"Constructive possession" exists where a defendant does not have actual physical possession of contraband but knows of its presence on or about his premises and has the ability to exercise and maintain control over the contraband. Brown v. State, 428 So.2d 250 (Fla.1983); Wilcox v. State, 522 So.2d 1062 (Fla. 3d DCA 1988). To show constructive possession, the State must demonstrate that the defendant exercised dominion and control

742 So.2d 512
over the contraband, had knowledge of the presence of the contraband, and had knowledge of the illicit nature of the substance. Brown, 428 So.2d at 250; Hill v. State, 736 So.2d 133 (Fla. 1st DCA 1999); Farmer v....

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59 practice notes
  • Durousseau v. State , No. SC08–68.
    • United States
    • United States State Supreme Court of Florida
    • February 21, 2011
    ...element of the crime, then a motion for judgment of acquittal must be denied and the denial affirmed on appeal. See State v. Williams, 742 So.2d 509, 511 (Fla. 1st DCA 1999). “Once that threshold burden is met, it becomes the jury's duty to determine whether the evidence is sufficient to ex......
  • Espada v. Sec'y, Case No. 2:08-cv-504-FtM-36DNF
    • United States
    • United States District Courts. 11th Circuit. United States District Court of Middle District of Florida
    • September 26, 2011
    ...when viewed in a light most favorable to the state, the evidence does not establish a prima facie case of guilt. State v.Page 47Williams, 742 So. 2d 509 (Fla. 1st DCA 1999). As admitted by Defendant in his Motion, the victim testified at trial that she was raped by Defendant. Accordingly, b......
  • State v. Sims, No. 1D12–1421.
    • United States
    • Court of Appeal of Florida (US)
    • March 25, 2013
    ...in a criminal case is reviewable by appeal. See§ 924.07(1)(j), Fla. Stat. (2010); Fla. R. App. P. 9.140(c)(1)(E); State v. Williams, 742 So.2d 509 (Fla. 1st DCA 1999); State v. Odom, 56 So.3d 46 (Fla. 5th DCA 2011). Whether the evidence is sufficient to support a conviction is a question of......
  • Durousseau v. State Of Fla., No. SC08-68
    • United States
    • United States State Supreme Court of Florida
    • December 9, 2010
    ...element of the crime, then a motion for judgment of acquittal must be denied and the denial affirmed on appeal. See State v. Williams, 742 So. 2d 509, 511 (Fla. 1st DCA 1999). "Once that threshold burden is met, it becomes the jury's duty to determine whether the evidence is sufficient to e......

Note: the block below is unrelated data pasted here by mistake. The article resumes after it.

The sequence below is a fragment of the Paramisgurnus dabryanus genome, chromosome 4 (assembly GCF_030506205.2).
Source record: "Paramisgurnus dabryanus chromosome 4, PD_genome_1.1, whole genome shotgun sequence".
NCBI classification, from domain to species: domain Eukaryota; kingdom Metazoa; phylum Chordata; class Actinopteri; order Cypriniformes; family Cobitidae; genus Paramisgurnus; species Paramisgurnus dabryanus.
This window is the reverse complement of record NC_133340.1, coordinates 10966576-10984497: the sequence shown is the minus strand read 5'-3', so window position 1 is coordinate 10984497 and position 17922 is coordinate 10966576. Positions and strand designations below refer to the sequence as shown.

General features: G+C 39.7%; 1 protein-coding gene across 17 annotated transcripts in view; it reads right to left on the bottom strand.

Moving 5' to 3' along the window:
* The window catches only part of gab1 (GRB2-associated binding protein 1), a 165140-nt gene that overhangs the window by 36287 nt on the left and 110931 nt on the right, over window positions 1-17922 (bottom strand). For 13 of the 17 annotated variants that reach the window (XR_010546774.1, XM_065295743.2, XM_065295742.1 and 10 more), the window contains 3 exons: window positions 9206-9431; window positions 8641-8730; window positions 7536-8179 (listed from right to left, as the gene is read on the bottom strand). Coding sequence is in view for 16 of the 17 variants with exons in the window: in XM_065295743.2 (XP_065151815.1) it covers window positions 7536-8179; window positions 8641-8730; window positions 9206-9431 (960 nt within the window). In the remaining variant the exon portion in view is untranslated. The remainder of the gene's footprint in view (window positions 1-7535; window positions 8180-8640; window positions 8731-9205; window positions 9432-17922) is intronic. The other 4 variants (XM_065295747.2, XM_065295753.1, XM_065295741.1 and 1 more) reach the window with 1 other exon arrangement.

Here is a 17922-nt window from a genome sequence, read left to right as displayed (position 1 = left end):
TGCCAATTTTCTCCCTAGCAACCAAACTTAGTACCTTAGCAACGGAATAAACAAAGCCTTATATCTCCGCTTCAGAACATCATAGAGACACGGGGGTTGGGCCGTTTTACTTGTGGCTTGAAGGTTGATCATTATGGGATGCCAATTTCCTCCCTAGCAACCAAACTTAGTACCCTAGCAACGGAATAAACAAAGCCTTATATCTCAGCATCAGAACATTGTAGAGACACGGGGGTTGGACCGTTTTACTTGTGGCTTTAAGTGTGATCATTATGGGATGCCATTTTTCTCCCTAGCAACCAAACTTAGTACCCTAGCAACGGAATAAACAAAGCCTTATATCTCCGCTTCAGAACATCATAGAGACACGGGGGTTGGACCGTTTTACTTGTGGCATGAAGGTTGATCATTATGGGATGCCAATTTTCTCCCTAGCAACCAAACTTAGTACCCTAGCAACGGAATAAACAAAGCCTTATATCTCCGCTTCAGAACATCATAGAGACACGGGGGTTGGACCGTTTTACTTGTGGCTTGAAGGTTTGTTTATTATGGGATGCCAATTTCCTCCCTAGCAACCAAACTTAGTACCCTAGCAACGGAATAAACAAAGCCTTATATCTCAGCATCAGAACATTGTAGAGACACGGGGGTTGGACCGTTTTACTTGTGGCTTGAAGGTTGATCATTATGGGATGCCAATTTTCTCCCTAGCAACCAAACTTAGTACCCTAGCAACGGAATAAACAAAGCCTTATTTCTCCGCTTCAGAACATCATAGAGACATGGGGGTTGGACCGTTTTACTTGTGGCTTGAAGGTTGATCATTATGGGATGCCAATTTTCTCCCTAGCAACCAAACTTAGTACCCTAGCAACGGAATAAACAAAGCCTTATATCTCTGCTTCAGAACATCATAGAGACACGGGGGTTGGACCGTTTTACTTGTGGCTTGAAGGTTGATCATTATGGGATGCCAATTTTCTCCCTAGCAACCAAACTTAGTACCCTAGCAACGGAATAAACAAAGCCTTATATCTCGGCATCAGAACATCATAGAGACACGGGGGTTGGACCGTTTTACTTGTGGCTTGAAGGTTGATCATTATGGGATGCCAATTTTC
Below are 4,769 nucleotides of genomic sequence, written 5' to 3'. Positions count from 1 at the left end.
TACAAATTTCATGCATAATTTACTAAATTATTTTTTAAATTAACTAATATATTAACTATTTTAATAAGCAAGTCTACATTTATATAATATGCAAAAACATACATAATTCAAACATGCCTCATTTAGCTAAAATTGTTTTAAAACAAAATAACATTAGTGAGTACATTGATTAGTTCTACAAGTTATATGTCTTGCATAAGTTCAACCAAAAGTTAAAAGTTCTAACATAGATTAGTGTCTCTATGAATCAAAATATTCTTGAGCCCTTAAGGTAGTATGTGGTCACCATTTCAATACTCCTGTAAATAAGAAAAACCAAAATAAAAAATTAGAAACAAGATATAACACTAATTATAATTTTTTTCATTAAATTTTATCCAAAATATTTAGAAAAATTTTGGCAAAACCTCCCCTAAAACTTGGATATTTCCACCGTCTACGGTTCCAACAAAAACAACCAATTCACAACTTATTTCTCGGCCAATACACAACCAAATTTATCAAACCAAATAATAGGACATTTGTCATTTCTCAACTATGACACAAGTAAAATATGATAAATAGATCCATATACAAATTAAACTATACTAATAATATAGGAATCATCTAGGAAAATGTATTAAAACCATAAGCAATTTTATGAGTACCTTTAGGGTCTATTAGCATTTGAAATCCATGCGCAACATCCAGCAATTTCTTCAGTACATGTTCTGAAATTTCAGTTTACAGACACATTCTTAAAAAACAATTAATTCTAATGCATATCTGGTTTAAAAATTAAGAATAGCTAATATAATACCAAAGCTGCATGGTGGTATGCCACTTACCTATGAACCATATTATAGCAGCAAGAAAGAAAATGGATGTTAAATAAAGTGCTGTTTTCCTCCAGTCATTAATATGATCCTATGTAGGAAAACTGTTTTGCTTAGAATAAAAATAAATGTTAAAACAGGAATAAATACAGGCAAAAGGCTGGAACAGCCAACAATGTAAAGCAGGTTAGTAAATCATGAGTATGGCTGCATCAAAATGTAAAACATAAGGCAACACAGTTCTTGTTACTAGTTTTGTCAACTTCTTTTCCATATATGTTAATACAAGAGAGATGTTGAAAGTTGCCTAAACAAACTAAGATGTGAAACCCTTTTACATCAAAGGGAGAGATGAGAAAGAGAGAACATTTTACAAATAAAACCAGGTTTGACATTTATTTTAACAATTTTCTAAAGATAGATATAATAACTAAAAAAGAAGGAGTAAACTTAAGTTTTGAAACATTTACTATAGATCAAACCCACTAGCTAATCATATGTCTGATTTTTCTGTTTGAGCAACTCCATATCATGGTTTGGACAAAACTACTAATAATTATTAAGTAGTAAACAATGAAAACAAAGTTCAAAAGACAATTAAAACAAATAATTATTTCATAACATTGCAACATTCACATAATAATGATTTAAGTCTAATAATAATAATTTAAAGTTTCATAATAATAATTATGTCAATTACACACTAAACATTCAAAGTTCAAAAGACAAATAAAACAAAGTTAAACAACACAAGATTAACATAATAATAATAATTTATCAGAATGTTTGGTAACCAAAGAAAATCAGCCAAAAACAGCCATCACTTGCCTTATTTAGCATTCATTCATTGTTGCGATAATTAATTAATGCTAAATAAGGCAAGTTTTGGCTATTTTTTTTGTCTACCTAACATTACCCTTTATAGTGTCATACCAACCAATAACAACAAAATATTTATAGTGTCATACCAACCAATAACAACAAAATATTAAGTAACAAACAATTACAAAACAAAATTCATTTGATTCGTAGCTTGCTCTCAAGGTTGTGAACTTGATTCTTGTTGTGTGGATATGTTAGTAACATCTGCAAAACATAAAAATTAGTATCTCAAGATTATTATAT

• Request a trial to view additional results
59 cases
  • Durousseau v. State , No. SC08–68.
    • United States
    • United States State Supreme Court of Florida
    • February 21, 2011
    ...element of the crime, then a motion for judgment of acquittal must be denied and the denial affirmed on appeal. See State v. Williams, 742 So.2d 509, 511 (Fla. 1st DCA 1999). “Once that threshold burden is met, it becomes the jury's duty to determine whether the evidence is sufficient to ex......
  • Espada v. Sec'y, Case No. 2:08-cv-504-FtM-36DNF
    • United States
    • United States District Courts. 11th Circuit. United States District Court of Middle District of Florida
    • September 26, 2011
    ...when viewed in a light most favorable to the state, the evidence does not establish a prima facie case of guilt. State v.Page 47Williams, 742 So. 2d 509 (Fla. 1st DCA 1999). As admitted by Defendant in his Motion, the victim testified at trial that she was raped by Defendant. Accordingly, b......
  • State v. Sims, No. 1D12–1421.
    • United States
    • Court of Appeal of Florida (US)
    • March 25, 2013
    ...in a criminal case is reviewable by appeal. See§ 924.07(1)(j), Fla. Stat. (2010); Fla. R. App. P. 9.140(c)(1)(E); State v. Williams, 742 So.2d 509 (Fla. 1st DCA 1999); State v. Odom, 56 So.3d 46 (Fla. 5th DCA 2011). Whether the evidence is sufficient to support a conviction is a question of......
  • Durousseau v. State Of Fla., No. SC08-68
    • United States
    • United States State Supreme Court of Florida
    • December 9, 2010
    ...element of the crime, then a motion for judgment of acquittal must be denied and the denial affirmed on appeal. See State v. Williams, 742 So. 2d 509, 511 (Fla. 1st DCA 1999). "Once that threshold burden is met, it becomes the jury's duty to determine whether the evidence is sufficient to e......
  • Request a trial to view additional results